Prior to March 8, 1993, I had always thought Police Beat to be purposeless; a tabloidesque filler. Objectively, the only ostensible purpose for its existence would be to inform the campus community of dangers they could face day-to-day. But when one reads that Tamara X was found stoned behind a fraternity house or that 19-year-old Shane Whathisname was caught with an open container on the footsteps of the ROTC Building, the natural reaction of the thinking person is "What's the point?" The only crimes of consequence Ä such as last year's prostitution ring or the alleged sexual assault at Manzinita-Mohave Ä appeared on the front page. I had never seen an arrest followed up on, i.e., later printed whether there was a conviction or acquittal. If anything, I felt for the students mentioned in the column, who had to put up with such trifling nonsense.
On the morning of March 8, I was to come face-to-face with just how annoying it was.
Around 2 a.m. that night I returned to Hopi Hall after hanging out with a friend for about an hour at Apache Hall and found out that I was the prime suspect in a first-degree criminal trespass incident. From the outset, I knew I had nothing to hide. Seven people could place my whereabouts when the incident happened and my outfit did not match the suspect's. But the tacit mind prioritizes rumor over reason, so I knew I had to prove my innocence in court. I knew that the Hopi east wing would be abuzz with stories about the "Hopi Peeper" and, of course, my name would be tossed around. I knew that to walk the halls with my usual frequency would be to invite dirty glances, comments, etc.. So I decided to let the system operate, avoid the lounge area until things calmed, and handle this in the relative obscurity afforded one on a large campus. But immediately after a 5 a.m. questioning by UAPD, I realized that there was one thing that would make anonymity a virtual impossiblity. One thing that would make my business that of the entire campus.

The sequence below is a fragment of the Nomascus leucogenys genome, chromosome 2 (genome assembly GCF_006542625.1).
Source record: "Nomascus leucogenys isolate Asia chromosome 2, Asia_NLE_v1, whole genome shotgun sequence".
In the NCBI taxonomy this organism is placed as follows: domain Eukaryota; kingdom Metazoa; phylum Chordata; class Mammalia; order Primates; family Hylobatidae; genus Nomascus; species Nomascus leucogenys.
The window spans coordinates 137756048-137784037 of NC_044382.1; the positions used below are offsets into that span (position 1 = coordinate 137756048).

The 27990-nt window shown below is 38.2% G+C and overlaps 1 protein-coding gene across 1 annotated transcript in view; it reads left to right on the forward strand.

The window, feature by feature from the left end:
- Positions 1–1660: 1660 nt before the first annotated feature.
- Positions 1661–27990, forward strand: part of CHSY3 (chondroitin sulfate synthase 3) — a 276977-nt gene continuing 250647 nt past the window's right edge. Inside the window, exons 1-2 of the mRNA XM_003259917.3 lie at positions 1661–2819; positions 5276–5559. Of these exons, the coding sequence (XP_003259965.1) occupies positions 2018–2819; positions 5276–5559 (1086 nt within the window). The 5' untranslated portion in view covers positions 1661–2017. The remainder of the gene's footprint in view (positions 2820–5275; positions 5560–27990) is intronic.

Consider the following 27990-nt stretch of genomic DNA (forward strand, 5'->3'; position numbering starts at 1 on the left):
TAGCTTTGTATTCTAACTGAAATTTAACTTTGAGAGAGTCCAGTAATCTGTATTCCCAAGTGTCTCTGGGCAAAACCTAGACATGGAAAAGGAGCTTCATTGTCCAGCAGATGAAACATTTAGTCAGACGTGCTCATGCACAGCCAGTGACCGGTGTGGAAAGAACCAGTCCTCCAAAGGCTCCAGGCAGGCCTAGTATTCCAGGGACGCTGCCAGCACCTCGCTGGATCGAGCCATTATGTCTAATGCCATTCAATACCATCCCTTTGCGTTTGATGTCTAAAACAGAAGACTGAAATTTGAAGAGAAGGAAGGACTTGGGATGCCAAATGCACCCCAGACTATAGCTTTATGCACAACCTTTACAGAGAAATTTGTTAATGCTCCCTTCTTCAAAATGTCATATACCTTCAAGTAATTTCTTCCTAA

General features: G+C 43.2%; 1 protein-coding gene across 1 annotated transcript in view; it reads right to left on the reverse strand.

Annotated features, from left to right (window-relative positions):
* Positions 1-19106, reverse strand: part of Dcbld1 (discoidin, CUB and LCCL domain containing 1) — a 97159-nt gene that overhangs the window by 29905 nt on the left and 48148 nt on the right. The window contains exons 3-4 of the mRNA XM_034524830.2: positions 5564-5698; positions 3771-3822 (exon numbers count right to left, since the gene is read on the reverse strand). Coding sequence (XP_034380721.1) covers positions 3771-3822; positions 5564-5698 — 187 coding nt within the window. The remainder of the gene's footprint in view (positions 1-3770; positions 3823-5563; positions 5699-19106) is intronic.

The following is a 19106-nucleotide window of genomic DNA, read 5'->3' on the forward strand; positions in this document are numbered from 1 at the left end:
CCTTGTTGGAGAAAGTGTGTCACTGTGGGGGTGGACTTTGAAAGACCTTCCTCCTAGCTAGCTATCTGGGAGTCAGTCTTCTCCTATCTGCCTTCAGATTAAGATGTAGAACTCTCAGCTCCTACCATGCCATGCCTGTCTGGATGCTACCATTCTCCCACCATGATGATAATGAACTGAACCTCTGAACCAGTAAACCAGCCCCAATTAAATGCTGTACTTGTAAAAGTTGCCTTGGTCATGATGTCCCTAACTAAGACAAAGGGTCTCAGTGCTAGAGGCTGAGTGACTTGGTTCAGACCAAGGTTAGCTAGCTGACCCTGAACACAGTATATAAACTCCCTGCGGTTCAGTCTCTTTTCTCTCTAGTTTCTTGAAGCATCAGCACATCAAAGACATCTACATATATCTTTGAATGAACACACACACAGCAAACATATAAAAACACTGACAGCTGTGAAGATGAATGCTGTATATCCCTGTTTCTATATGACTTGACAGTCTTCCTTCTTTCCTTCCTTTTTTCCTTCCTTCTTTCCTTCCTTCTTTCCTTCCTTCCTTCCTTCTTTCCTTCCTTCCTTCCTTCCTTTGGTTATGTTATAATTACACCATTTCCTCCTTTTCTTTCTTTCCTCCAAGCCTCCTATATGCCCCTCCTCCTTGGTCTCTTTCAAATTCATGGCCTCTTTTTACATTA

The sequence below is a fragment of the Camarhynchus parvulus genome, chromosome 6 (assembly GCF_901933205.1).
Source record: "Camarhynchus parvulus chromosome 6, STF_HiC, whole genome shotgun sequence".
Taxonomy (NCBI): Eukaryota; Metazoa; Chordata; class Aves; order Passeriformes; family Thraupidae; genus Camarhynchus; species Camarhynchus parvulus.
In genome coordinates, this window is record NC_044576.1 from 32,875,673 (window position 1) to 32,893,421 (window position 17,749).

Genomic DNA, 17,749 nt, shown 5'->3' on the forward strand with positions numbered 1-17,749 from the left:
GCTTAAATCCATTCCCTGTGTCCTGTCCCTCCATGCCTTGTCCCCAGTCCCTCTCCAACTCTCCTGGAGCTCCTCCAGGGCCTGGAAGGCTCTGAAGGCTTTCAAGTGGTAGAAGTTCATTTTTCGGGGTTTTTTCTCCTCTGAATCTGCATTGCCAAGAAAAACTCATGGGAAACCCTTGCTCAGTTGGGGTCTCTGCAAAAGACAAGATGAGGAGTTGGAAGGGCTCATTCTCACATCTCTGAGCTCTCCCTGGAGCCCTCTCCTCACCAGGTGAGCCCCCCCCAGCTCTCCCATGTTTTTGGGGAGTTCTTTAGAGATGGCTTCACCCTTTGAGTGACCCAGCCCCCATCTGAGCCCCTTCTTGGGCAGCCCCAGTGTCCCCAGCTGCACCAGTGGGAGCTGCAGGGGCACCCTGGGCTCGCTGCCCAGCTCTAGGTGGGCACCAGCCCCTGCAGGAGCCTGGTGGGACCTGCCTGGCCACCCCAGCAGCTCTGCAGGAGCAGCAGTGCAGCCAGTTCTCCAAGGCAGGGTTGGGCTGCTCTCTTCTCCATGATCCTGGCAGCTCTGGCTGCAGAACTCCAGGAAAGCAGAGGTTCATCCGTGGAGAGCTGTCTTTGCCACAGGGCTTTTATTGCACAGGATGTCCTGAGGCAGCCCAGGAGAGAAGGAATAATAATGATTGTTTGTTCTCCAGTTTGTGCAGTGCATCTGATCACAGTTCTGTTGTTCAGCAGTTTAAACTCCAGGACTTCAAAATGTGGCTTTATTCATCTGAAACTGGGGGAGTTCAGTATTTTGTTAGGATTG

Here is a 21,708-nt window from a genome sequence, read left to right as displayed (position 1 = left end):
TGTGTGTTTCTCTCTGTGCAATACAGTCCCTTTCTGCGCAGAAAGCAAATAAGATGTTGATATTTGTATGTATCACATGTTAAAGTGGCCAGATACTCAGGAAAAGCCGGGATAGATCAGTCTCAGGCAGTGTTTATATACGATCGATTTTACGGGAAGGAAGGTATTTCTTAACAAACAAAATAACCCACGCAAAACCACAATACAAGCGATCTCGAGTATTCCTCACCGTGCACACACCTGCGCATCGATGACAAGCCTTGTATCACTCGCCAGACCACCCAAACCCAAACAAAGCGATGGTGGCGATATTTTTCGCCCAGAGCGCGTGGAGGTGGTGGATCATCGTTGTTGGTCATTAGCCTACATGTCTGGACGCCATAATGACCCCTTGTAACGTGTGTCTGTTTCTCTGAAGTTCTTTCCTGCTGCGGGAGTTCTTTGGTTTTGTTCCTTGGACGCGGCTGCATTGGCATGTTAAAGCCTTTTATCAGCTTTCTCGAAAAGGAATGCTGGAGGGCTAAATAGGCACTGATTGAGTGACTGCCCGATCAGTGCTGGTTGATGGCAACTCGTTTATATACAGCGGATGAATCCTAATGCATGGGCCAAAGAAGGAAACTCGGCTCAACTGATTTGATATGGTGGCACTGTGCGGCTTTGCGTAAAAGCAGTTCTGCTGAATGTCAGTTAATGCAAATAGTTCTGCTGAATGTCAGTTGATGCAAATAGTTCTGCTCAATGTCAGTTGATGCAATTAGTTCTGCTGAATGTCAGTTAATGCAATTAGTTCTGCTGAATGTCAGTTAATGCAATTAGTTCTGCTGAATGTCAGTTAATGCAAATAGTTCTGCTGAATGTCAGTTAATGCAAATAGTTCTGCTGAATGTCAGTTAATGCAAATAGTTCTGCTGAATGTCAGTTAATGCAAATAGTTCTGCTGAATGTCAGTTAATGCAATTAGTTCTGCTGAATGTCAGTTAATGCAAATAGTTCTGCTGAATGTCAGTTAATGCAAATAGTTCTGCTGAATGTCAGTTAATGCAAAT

That silly little column all my classmates seemed to devour voraciously Ä Police Beat.
As I laid there in bed antsy and scarcely able to sleep, Police Beat was no longer trifling nonsense. It was a source of foreboding. It was to be another host to the rumor virus already hindering my movement in my own dorm. I wanted to get it over with. I expected it to appear immediately, but it didn't. Just when I thought I had been miraculously passed over, I walked into my morning class on March 10 to find a not-so-convenient scenario.
"Tyrone, is your last name Henry?" asked a classmate.
"You're in Police Beat," said six of them in chorus, as if it was a badge of honor. To me, it was nothing short of embarrassing. I had to explain myself to these people, even though it was none of their business. The same went for every other menial acquaintance who wanted to further satisfy vicarous thrills through me.
After six months of stacked campus hearings, court appearances, baseless reprimands and sanctions at the hands of three reactionary administrators, the charges were dismissed and never refiled. The prosecution had no case. Despite the dismissal, my mother and I had some unfinished business. We decided to test the journalistic integrity of the Wildcat. I had nothing to prove to anyone, but I wanted to have the news of my exoneration printed for the sake of principle. I also wanted to face-job my accusers, rumor-mongers and those impetuous administrators.
My mother, who was probably more disgusted by Police Beat than any other part of this ordeal, contacted the Wildcat and apprised it of my exoneration. We learned that acquittals and dismissals had never been printed, but the Wildcat was surprisingly fair-minded. On October 14, the exoneration was printed and I got the closure I needed.
I have no qualms about stating that I believe Police Beat to be gratuitous tripe that titillates UA students, the already fragile psyches of young people be damned. In an otherwise good paper, the Police Beat copy reads like a UA version of "Hard Copy." Is this campus really served by reading of some frat-boy's violation of a noise ordinance or that an officer cited two football players for drinking in Arizona Stadium. Please!
In the absence of eliminating the column altogether, the new follow-up policies are adequate. In the meantime, I would encourage all those who have been acquitted to notify the Wildcat. News of a few saved reputations couldn't hurt.
Tyrone Henry is a political science senior.
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